thanks quiq i enjoy scouts very much and love to go camping every month with them when i can, anyways map and compass is also a big part in scouts but we just got 5 or 6 new scouts so that will be coming up very soon for them on there path to Eagle but in the Merit Badge book thay only talk about how to find south with a watch and how to find north with the big dipper but i have the newst 2002 Millitry survival book so ill use some stuff from there but i have a few other books to look thru
     
  9. TailorMadeHell

    TailorMadeHell Lurking Shadow Creature

    One of the best books I read when I was a child was 'My Side of the Mountain' by Jean Craighead George. I believe there are three books altogether in this series, though what the other two are called, I can't remember at the moment. I would suggest this highly as good reading. I have read it and the sequel, I just can't remember any of the woodsy stuff taught in it. I know there was useful info and at this day and age, it also has to have something to keep their attention. This book will do that. Well, my two cents are up. Gotta run.
     
  10. monkeyman

    monkeyman Monkey+++ Moderator Emeritus Founding Member

    If you get a chance go look up the books some time andtry some of the stuff in them. A lot of it either dont work at all or not very well, the main things I recall that Im thinking of is like the way it shows and tells to set snares and deadfalls. They can kind of be made to work but not well or easily. The stuff in 'Naked into the Wilderness' by John and Geri McPhearson works well and is a LOT easier to make and set and will work reliably.
     
  11. kellory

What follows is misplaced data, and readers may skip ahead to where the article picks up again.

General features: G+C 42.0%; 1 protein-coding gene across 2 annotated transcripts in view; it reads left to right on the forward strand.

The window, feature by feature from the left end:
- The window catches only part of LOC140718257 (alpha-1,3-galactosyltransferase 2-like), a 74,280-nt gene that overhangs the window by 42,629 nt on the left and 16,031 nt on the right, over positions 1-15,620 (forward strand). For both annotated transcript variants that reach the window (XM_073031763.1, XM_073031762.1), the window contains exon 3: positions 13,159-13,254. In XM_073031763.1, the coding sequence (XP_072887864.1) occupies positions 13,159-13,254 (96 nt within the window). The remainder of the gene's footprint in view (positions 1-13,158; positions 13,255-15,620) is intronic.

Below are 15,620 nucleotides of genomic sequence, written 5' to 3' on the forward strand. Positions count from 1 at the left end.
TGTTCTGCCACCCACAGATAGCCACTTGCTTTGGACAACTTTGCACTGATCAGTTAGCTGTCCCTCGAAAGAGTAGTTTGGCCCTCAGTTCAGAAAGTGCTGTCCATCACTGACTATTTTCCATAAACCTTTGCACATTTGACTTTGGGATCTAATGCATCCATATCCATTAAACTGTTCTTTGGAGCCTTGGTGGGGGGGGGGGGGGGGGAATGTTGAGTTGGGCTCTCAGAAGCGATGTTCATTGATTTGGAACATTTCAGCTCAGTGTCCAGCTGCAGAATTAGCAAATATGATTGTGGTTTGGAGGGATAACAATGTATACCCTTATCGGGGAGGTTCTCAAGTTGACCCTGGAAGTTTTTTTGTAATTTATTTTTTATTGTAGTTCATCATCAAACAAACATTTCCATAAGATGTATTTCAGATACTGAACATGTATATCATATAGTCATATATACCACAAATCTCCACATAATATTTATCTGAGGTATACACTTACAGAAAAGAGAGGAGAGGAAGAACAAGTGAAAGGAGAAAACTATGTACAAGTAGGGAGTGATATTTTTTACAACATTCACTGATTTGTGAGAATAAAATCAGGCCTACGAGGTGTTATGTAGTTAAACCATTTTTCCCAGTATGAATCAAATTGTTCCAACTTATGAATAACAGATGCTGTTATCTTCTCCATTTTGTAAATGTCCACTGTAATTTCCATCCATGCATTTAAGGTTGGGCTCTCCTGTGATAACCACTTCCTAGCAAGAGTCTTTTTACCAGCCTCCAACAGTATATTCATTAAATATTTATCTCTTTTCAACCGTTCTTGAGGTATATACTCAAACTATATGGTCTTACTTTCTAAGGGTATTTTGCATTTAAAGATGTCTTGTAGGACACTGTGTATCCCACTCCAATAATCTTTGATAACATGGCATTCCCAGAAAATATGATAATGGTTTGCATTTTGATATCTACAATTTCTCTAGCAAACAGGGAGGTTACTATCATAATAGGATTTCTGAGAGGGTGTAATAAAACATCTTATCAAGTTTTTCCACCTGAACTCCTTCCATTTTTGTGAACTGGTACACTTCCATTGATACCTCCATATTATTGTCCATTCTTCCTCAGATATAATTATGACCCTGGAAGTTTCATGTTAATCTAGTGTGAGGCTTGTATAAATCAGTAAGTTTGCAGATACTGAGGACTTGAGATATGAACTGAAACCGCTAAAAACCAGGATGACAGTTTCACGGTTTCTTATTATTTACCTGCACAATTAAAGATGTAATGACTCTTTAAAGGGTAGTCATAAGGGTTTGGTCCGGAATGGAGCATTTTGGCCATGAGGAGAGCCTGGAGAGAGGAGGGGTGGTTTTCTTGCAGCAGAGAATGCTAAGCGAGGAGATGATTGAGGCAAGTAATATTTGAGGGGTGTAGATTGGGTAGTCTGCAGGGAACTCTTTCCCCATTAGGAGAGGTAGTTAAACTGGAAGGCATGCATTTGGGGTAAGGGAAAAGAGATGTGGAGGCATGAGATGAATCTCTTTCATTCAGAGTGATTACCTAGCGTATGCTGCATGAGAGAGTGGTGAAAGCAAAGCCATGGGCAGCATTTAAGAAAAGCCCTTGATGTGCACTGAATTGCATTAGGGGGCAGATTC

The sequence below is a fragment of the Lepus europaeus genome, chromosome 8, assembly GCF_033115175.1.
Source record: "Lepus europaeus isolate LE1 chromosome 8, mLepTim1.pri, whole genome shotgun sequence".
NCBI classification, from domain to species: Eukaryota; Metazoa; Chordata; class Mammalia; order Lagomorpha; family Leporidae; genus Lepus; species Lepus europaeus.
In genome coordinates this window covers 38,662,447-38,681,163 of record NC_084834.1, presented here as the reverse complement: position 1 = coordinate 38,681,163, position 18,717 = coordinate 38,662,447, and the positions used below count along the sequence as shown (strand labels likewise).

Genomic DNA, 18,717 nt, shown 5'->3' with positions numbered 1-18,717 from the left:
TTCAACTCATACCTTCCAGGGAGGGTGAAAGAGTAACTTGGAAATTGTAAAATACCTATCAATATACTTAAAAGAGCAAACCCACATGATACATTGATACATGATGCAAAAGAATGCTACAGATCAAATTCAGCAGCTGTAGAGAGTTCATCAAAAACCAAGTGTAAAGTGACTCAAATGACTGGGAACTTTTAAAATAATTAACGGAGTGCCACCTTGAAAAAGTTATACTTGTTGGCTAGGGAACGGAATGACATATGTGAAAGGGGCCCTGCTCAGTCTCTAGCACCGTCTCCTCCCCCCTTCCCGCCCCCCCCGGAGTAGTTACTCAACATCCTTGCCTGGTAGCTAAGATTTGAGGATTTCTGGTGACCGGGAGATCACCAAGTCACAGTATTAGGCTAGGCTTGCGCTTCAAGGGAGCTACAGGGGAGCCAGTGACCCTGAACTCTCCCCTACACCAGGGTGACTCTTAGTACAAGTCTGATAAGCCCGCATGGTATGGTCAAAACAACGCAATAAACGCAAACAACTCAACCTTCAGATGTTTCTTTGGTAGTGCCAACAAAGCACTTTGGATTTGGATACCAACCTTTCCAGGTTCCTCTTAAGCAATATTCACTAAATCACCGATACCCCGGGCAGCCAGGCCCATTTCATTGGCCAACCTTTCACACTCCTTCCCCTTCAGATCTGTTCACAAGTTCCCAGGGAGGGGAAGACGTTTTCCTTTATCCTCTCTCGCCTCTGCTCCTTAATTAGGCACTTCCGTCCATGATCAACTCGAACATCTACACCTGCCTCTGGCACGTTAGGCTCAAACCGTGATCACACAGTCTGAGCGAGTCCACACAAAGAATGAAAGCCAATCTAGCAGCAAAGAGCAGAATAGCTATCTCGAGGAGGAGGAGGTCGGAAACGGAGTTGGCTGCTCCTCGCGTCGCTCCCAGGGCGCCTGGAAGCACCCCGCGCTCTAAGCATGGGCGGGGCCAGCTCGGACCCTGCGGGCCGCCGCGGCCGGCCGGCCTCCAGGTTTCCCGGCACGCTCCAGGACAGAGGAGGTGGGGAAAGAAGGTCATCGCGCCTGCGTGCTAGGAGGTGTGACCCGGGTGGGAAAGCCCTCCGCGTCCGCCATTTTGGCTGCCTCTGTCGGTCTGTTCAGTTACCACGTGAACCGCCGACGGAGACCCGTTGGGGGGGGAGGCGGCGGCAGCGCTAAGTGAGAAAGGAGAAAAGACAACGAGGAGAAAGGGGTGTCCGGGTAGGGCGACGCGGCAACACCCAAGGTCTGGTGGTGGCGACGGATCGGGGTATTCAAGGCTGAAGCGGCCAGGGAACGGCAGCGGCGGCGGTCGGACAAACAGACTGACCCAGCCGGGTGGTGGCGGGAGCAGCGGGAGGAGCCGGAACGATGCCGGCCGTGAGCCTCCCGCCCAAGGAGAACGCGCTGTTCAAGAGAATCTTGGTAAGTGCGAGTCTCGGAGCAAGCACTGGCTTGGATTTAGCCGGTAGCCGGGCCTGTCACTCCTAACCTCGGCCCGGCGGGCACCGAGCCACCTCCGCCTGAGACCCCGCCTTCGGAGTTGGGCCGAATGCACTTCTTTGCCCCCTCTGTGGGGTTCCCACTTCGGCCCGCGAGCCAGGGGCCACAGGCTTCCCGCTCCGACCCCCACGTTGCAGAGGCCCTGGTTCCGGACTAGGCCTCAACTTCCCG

kellory An unemployed Jester, is nobody's fool. Banned

    map reading skills should include understanding conture lines. makes a big diffrence when your on foot and tired.how to make a bark bowl to boil water is useful also.filtration straws allow you to drink directly from any non-poisonous source and will fit in shirt pocket.
     
  12. groovy mike

    groovy mike Immortal

    scouting is a GREAT way to transition couch potato kids into outdoorsmen :)

    More importantly it teaches respect for all and reverence for God.
     
  13. sheen_estevez

    sheen_estevez Monkey+++

    Navigation is a good thing and by Boy Scout age they should be ready and can handle it.

    I am my oldest boys Webelo's leader, he will be going into Boy Scouts next February, this month I started just what you describe below, we covered first aid a few months ago and just brushed over it. I bought a simple "Survival kit" for each of them, nothing fancy but my boys are in 4th grade and have an attention span of about 7 minutes so it's little steps, this summer my plans are to do many overnight campouts where we can work on the details, from making shelter/Building fires (Bears fire starting kit is a big hit with them all, I had to fight to get the flint and steel back from them, see post from this winter) to locating water, navigation etc. depending on the age, start small and work your way up
     
  14. CBMS

    CBMS Looking for a safe place

    As an Eagle scout I have to say that it gave me the knowledge to do what I am doing! I am damn pleased about it too!
     
  15. poacher

    poacher Monkey+++ Founding Member

    My thought would be to have a Meterologist come give a class about types of cloud formations and weather. Navigation is another top one like Quig said. Around here weather changes very quickly and if you know the cloud types and what they usually mean you can make necessary adjustments to your actions.
    I also had a old man tell me once you can tell how bad a storm is going to be by the activity or lack of activity of the birds. It has yet to fail me and putting that with the cloud formations it's saved me more often than not.

    Take care Be safe Poacher.
     
  16. SLugomist

    SLugomist Monkey++

    Is there a survival outline, like this but more indepth, anywhere? Like a checklist of survival knowledge?
     
survivalmonkey SSL seal        survivalmonkey.com warrant canary
1NTzCYzfQp3EJAGcxRodMHQMXm1u9pVTCT